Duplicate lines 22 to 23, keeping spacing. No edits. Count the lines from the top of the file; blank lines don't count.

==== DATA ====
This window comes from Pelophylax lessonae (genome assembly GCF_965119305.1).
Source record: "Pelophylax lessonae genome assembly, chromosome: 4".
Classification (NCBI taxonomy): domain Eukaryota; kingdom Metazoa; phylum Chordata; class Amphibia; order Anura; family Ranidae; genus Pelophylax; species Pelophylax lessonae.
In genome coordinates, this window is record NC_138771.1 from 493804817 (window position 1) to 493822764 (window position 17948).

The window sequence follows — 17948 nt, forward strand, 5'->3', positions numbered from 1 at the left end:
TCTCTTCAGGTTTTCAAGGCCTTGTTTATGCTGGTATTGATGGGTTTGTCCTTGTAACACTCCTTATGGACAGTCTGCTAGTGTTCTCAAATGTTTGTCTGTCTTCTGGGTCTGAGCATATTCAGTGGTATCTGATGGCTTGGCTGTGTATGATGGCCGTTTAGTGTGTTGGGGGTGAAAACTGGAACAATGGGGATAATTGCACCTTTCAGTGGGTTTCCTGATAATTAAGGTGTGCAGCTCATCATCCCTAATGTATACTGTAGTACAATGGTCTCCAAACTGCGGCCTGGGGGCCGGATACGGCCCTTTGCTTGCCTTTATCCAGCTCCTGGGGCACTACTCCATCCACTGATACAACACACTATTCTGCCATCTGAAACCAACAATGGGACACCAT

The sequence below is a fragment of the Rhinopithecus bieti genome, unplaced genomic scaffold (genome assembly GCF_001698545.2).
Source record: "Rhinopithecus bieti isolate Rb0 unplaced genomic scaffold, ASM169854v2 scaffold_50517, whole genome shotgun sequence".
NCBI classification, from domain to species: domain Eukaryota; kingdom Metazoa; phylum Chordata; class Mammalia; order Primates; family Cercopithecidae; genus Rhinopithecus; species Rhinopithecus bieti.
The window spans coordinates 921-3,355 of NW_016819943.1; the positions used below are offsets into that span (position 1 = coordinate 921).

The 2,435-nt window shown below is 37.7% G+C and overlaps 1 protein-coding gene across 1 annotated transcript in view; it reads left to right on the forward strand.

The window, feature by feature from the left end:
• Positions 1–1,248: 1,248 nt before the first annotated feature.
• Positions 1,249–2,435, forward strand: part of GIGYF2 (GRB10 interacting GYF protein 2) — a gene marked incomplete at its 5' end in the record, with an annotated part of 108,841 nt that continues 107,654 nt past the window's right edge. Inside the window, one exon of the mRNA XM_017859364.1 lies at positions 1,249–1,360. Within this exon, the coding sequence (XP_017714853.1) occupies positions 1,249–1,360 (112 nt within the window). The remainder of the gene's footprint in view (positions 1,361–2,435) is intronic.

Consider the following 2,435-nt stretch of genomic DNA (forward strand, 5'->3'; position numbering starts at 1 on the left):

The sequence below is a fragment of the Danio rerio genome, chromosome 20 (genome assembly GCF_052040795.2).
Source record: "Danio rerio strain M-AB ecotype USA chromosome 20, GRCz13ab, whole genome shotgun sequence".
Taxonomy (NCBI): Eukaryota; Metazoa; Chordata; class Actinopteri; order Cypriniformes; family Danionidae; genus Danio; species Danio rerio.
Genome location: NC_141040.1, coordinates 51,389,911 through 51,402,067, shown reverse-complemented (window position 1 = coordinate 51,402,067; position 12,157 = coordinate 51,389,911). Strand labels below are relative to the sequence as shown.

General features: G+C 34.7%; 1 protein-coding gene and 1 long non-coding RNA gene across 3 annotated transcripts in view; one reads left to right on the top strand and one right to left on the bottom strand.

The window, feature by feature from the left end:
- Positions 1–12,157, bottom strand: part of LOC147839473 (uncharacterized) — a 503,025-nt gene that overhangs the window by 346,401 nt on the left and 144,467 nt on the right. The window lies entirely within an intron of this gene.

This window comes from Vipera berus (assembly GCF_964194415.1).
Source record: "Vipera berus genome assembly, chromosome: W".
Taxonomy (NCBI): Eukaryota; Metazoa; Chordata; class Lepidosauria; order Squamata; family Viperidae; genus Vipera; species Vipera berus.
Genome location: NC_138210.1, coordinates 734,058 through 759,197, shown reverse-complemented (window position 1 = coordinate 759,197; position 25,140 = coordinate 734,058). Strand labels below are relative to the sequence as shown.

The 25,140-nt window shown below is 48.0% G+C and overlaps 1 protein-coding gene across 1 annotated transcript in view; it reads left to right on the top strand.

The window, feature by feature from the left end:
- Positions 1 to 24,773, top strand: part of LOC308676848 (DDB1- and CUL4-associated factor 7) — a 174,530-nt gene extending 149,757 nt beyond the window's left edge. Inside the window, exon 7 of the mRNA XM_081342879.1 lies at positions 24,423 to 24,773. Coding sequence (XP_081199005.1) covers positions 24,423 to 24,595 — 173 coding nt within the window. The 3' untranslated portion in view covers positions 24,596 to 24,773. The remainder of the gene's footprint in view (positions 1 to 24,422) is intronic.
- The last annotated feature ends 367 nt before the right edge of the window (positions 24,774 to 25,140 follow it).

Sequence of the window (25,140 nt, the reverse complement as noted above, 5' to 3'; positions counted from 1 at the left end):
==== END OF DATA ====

- Positions 1–12,157, bottom strand: part of LOC147839473 (uncharacterized) — a 503,025-nt gene that overhangs the window by 346,401 nt on the left and 144,467 nt on the right. The window lies entirely within an intron of this gene.

This window comes from Vipera berus (assembly GCF_964194415.1).